Dr. Edward F. Jackson Jr. was found guilty today of 60 crimes against women, including 21 rapes.

A jury rejected Jackson's claim that he was legally insane when he terrorized 30 women in their homes in the Columbus area between November, 1978, and his arrest Sept. 5, 1982.

Jackson, 39, is to be sentenced Friday, and could receive a maximum of more than 1,300 years in prison. Under Ohio law he would be eligible for consideration for parole after serving 9 1/2 years.

In addition to the rapes, Jackson was found guilty of three attempted rapes, 29 aggravated burglaries, four counts of gross sexual imposition (sexual contact), two kidnapings and one count of possessing criminal tools.

Jackson also has pleaded innocent by reason of insanity to 36 other charges, including 15 rapes, stemming from attacks from early 1975 until November, 1978. His trial on those charges, if it is held, will not begin until December.

Jackson, an internist and the father of two teen-age daughters, displayed no emotion at today's verdict, which ended a five-week trial that was moved to Akron because of extensive publicity about the case in Columbus.

Jurors declined comment after their verdict was announced. Jackson's attorneys indicated that they would appeal.

A year ago today, William Bernard Jackson of Columbus, a near look-alike of the physician but not a relative, was freed from prison after serving nearly five years for two of the pre-1978 rapes now blamed on Jackson.

William Jackson, who had two previous felony convictions, was picked out of a Columbus Police Department mug shot book by the two rape victims, and a jury later rejected testimony by his alibi witnesses.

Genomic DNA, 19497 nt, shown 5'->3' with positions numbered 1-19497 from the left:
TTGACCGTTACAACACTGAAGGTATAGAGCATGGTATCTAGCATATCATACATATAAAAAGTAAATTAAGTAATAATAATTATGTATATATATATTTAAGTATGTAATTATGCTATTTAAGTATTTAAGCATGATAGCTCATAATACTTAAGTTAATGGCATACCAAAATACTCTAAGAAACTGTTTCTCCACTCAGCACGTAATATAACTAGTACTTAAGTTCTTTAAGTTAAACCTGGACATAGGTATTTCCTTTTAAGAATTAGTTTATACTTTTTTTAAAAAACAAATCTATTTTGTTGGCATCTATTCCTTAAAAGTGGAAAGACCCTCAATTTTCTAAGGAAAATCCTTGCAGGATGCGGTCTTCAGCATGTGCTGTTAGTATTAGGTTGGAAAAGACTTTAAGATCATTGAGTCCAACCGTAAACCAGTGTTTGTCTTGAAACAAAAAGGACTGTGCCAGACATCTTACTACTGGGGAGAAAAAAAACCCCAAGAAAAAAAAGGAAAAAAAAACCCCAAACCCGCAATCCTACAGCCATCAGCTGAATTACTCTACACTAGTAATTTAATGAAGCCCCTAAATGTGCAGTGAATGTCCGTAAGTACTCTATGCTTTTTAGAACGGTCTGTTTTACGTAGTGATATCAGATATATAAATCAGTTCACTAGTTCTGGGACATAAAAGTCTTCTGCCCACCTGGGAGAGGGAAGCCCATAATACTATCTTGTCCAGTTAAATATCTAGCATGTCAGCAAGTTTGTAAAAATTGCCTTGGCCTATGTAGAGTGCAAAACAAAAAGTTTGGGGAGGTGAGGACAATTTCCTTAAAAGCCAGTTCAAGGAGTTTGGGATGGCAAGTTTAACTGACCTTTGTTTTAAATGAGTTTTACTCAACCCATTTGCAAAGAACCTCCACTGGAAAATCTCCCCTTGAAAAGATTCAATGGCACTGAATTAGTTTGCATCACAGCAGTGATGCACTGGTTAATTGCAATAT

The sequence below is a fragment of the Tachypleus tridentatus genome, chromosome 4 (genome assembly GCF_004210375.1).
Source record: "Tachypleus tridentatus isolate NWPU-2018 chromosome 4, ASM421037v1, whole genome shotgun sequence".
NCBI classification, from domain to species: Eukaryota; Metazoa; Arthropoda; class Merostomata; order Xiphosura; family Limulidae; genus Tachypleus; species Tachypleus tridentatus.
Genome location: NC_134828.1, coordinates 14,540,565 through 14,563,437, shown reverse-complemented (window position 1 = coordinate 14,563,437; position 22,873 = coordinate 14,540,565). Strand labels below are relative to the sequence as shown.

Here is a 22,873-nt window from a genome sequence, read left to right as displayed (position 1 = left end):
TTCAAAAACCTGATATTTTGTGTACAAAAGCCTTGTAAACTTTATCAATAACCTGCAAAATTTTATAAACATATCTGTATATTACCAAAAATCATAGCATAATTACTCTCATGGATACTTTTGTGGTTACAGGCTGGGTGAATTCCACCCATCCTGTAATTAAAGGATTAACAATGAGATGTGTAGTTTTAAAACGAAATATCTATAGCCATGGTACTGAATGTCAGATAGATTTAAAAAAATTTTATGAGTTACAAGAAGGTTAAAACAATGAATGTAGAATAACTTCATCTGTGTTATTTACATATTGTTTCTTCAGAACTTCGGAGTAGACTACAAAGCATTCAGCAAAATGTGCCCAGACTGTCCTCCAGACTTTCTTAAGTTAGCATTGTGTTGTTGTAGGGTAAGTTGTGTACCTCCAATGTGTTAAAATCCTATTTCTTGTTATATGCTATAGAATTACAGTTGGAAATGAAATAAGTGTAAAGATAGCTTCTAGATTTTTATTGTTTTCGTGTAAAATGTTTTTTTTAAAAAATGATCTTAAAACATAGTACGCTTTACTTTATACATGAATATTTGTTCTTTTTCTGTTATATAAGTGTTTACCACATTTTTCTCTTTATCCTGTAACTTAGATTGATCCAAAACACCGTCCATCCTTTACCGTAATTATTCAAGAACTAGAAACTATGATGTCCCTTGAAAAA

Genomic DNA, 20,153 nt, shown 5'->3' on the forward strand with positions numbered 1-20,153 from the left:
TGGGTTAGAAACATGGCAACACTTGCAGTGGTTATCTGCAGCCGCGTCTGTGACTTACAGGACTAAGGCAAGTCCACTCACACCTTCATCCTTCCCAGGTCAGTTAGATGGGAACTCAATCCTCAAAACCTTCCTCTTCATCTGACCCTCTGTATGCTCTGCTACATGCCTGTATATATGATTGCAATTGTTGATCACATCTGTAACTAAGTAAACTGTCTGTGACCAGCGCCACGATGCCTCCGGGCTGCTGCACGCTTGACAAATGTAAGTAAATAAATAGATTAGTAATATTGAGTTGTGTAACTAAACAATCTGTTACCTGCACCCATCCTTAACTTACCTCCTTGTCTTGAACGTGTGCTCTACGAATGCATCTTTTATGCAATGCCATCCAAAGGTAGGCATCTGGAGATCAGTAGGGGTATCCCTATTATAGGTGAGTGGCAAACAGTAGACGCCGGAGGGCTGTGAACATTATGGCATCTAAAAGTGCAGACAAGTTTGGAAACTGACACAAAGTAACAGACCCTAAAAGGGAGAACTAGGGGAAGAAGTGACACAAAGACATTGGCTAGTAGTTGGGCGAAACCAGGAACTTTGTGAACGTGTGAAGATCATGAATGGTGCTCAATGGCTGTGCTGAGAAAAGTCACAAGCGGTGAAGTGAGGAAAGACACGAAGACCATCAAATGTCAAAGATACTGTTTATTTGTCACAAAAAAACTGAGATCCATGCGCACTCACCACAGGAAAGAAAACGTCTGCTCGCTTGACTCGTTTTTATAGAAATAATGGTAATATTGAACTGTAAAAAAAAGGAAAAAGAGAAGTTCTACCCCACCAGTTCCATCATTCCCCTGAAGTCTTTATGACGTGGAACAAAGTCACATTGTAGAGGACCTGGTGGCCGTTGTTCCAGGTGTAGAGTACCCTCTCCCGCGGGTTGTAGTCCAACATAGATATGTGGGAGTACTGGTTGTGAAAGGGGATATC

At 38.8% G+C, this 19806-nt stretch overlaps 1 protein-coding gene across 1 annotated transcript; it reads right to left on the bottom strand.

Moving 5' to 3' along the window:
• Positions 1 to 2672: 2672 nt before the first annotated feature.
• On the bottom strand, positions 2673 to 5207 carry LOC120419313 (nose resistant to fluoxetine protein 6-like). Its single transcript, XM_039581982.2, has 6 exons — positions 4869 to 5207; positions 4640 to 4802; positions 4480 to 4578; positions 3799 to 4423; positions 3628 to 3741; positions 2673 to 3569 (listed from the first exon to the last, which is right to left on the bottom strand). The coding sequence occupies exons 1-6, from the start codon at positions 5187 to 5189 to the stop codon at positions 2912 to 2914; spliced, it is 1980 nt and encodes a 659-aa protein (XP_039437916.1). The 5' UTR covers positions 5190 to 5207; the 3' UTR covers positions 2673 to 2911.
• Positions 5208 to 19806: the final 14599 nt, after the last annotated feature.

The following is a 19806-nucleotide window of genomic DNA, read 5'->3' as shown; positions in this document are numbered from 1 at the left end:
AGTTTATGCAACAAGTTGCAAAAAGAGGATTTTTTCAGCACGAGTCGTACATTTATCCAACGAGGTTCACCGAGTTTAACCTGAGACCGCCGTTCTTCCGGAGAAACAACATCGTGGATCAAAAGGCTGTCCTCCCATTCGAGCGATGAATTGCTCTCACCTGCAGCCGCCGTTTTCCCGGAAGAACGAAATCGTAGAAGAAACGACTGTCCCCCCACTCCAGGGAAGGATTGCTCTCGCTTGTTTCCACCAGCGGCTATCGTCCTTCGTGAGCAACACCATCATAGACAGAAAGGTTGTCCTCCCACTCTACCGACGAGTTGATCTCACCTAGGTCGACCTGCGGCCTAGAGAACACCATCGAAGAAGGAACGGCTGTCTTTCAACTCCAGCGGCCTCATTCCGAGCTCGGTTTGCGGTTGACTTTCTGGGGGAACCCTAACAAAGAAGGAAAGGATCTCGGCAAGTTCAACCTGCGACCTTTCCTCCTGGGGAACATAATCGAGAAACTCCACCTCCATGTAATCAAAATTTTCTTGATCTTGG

A bill has been introduced in the Ohio Legislature to compensate William Jackson for the wrongful imprisonment.

In the current trial, the jury of seven men and five women deliberated for nine hours over two days after hearing 21 days of testimony from 58 prosecution and 16 defense witnesses. Jackson did not testify.

Thirty women described how they were attacked as they slept. All said they were bound with clothesline and gagged and blindfolded with panty hose and pillowcases.

Many said their attacker called them by name and said he had been stalking them for a long time. Several were suffocated with pillows until they lost consciousness.

Only two of the women identified Jackson as their attacker.

Jackson's attorneys ackowledged at the start of the trial that he had committed the crimes but said Jackson was insane. Though he functioned normally during the day, he was a brutal rapist at night, the attorneys said.

Jackson's wife of 17 years testified there had been no indication of his activity when he arose early each morning.

A psychiatrist and three psychologists called by the defense described Jackson's mental disorder as obsessive thinking, stemming from involuntary fantasies, that made him act compulsively. They said he could not keep himself from attacking the women, which meets the test of legal insanity in Ohio.

But a psychiatrist and two psychologists called in rebuttal by the prosecution testified that Jackson's disorder is sexual sadism, which involves voluntary actions, and said he could have refrained from the attacks.

Jackson was arrested inside a town house leased by two women who were not at home. Police found his car nearby and impounded it. A search of the car produced a list of the names of 65 women, with a date next to each name. All had been sexually assaulted in Columbus.

On Wednesday, Jackson voluntarily gave up his license to practice medicine in Ohio.